If I Knew Where My Money Went, Maybe I Could Invest!
0800 FIN FREE (346 3733) sam@samkodi.co.nz

It’s payday! You pay all your bills, have a brief period of feeling rich and buying the expensive yoghurt at the supermarket, and then suddenly… your bank balance is low again. How did that happen? Where did your money go?

If you want to take control of your finances, start saving more, and turn your future into a brighter one, it’s not as difficult as it seems. The starting point is to find out where all your money is going and manage it better so that it doesn’t all just seemingly evaporate into thin air.

Create a Budget

Budgeting doesn’t have to inflict terror. You may think that a budget equals boredom – no dinners out, no new toys, no socialising. However, a budget should be about what you need and want in your life. It should let you live your life but help you to understand where your money is going.

Write down your income (solo or combined, whatever your situation is). Then write down your fixed expenses. This includes rent/ mortgage, rates, internet, electricity, phone, water, vehicle running costs, Netflix, school fees, and any hire purchases or loan repayments. Then, the more flexible expenses- how much you spend on groceries, entertainment, shopping, and travel. Now, think about how much you want to save, and write that down too.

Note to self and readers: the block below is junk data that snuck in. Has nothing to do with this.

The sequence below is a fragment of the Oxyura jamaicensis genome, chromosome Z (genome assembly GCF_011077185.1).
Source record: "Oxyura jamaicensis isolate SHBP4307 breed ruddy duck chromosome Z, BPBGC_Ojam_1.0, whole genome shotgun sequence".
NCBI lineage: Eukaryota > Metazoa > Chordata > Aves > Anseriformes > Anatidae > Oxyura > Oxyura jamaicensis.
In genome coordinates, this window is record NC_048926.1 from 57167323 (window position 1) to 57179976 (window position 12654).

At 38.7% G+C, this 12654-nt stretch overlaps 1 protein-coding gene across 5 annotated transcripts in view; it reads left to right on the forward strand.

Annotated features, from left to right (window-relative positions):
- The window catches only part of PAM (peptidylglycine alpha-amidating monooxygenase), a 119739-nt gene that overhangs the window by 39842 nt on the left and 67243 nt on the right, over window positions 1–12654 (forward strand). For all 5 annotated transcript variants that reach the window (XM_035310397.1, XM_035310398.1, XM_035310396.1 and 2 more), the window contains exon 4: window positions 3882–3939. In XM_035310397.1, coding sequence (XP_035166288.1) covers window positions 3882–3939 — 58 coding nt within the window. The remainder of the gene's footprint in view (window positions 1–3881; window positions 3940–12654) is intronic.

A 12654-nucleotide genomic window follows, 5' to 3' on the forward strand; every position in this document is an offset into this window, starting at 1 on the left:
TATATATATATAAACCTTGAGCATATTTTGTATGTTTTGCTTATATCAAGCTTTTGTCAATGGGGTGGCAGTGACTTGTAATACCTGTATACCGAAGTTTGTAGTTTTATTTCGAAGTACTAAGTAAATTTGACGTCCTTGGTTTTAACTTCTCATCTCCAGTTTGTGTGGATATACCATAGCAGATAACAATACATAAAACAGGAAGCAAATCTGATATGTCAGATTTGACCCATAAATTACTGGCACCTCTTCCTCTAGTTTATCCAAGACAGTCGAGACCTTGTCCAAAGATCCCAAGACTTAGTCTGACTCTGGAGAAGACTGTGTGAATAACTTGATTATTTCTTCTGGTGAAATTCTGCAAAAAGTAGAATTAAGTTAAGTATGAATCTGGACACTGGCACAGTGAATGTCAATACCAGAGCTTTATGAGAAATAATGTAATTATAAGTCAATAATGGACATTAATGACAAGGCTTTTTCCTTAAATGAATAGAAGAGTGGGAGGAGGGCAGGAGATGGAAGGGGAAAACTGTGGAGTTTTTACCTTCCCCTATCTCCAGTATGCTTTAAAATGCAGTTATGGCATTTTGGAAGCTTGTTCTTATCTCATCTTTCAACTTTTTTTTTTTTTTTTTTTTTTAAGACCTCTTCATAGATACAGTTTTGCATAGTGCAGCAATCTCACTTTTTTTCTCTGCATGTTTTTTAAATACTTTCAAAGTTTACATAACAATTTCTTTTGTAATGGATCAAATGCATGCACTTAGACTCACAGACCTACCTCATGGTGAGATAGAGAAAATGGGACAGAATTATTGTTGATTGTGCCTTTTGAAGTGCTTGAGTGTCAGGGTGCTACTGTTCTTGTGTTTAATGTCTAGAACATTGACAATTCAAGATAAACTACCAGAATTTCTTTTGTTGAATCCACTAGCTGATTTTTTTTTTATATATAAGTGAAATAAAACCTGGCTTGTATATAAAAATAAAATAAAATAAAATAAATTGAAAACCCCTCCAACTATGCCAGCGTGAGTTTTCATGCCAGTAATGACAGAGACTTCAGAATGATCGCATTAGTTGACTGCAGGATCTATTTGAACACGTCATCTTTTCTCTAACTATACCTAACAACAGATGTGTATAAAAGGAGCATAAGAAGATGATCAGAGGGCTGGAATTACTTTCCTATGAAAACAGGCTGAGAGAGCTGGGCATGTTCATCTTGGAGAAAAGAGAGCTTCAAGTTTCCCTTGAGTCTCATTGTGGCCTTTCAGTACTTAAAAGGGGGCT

Now the scary bit happens. Download the last few months of your credit card/ bank statements. Go through them and see where you’re actually spending your money. Places like your favourite café will be fairly consistent, and it can be worrying to see what your latte-and-a-muffin habit costs you. Group the expenses into categories and you’ll quickly see a pattern forming. Do you spend your money on shopping for clothes? On entertainment and food? On your children? Or your local hardware store?

Now that you can see where you actually spend your money, it’s time to refine your figures and set some limits. If you create a strict budget with no room for fun, you will fail. Much like a diet that says you can only eat cabbage and carrot, you’ll get bored quickly and cheat with chocolate. At this point, it’s a good time to step back and call the professionals. A financial adviser can often quickly assess a situation and help you implement simple ways to save your valuable money.

Set Your Financial Goals

What do you want from your life? What are your future plans? Do you want to retire comfortably? What about owning a mortgage-free home? Do you want to travel, have a family, buy a theme park and ride a rollercoaster every day? Effectively managing your money will go a long way to helping you achieve your goals.

How much money will your goals need? It’s easier to plan once you know how much you require. A financial adviser can quickly help you ascertain what you need, offering years of experience in planning for financial freedom.

So now you have your expenses and goals sorted, it’s time to see what you can do to make your financial future better. Remember, there is no right bag of tricks for you to apply as every person and situation is unique. Butno matter what a financial planner recommends you do, sooner or later you will want to consider investing to achieve your financial goals faster.